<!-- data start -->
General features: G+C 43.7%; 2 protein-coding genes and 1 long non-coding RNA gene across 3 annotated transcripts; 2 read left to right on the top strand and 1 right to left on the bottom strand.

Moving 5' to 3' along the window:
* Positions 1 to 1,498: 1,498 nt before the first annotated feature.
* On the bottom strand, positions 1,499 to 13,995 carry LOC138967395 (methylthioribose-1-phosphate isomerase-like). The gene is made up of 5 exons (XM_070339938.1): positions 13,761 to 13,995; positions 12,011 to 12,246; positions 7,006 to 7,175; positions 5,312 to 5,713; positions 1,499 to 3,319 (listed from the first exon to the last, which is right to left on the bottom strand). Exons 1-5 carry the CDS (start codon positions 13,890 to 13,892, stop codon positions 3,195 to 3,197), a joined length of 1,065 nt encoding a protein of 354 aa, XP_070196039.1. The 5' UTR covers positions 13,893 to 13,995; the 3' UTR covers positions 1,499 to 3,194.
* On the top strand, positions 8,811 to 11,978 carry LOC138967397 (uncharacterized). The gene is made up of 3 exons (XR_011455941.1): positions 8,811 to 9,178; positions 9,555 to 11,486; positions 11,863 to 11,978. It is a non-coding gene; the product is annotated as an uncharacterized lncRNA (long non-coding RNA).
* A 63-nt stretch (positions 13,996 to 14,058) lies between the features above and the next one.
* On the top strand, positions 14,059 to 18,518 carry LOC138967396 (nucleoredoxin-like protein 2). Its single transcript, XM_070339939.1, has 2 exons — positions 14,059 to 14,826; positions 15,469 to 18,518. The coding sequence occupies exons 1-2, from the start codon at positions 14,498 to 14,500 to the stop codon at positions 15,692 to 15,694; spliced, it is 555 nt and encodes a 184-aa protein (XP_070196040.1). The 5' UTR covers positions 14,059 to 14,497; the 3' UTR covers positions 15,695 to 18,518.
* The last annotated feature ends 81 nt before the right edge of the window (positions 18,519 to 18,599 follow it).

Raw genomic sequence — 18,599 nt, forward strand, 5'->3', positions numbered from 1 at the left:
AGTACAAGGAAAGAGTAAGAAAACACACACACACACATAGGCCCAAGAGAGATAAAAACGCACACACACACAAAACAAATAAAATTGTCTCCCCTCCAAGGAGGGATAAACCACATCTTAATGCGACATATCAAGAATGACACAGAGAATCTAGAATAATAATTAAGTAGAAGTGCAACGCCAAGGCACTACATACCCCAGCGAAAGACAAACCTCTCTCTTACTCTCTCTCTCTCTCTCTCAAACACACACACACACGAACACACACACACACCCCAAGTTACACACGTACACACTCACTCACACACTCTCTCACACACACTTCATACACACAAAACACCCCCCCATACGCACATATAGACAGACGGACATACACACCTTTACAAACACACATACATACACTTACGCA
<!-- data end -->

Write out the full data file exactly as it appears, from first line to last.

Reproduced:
General features: G+C 43.7%; 2 protein-coding genes and 1 long non-coding RNA gene across 3 annotated transcripts; 2 read left to right on the top strand and 1 right to left on the bottom strand.

Moving 5' to 3' along the window:
* Positions 1 to 1,498: 1,498 nt before the first annotated feature.
* On the bottom strand, positions 1,499 to 13,995 carry LOC138967395 (methylthioribose-1-phosphate isomerase-like). The gene is made up of 5 exons (XM_070339938.1): positions 13,761 to 13,995; positions 12,011 to 12,246; positions 7,006 to 7,175; positions 5,312 to 5,713; positions 1,499 to 3,319 (listed from the first exon to the last, which is right to left on the bottom strand). Exons 1-5 carry the CDS (start codon positions 13,890 to 13,892, stop codon positions 3,195 to 3,197), a joined length of 1,065 nt encoding a protein of 354 aa, XP_070196039.1. The 5' UTR covers positions 13,893 to 13,995; the 3' UTR covers positions 1,499 to 3,194.
* On the top strand, positions 8,811 to 11,978 carry LOC138967397 (uncharacterized). The gene is made up of 3 exons (XR_011455941.1): positions 8,811 to 9,178; positions 9,555 to 11,486; positions 11,863 to 11,978. It is a non-coding gene; the product is annotated as an uncharacterized lncRNA (long non-coding RNA).
* A 63-nt stretch (positions 13,996 to 14,058) lies between the features above and the next one.
* On the top strand, positions 14,059 to 18,518 carry LOC138967396 (nucleoredoxin-like protein 2). Its single transcript, XM_070339939.1, has 2 exons — positions 14,059 to 14,826; positions 15,469 to 18,518. The coding sequence occupies exons 1-2, from the start codon at positions 14,498 to 14,500 to the stop codon at positions 15,692 to 15,694; spliced, it is 555 nt and encodes a 184-aa protein (XP_070196040.1). The 5' UTR covers positions 14,059 to 14,497; the 3' UTR covers positions 15,695 to 18,518.
* The last annotated feature ends 81 nt before the right edge of the window (positions 18,519 to 18,599 follow it).

Raw genomic sequence — 18,599 nt, forward strand, 5'->3', positions numbered from 1 at the left:
AGTACAAGGAAAGAGTAAGAAAACACACACACACACATAGGCCCAAGAGAGATAAAAACGCACACACACACAAAACAAATAAAATTGTCTCCCCTCCAAGGAGGGATAAACCACATCTTAATGCGACATATCAAGAATGACACAGAGAATCTAGAATAATAATTAAGTAGAAGTGCAACGCCAAGGCACTACATACCCCAGCGAAAGACAAACCTCTCTCTTACTCTCTCTCTCTCTCTCTCAAACACACACACACACGAACACACACACACACCCCAAGTTACACACGTACACACTCACTCACACACTCTCTCACACACACTTCATACACACAAAACACCCCCCCATACGCACATATAGACAGACGGACATACACACCTTTACAAACACACATACATACACTTACGCA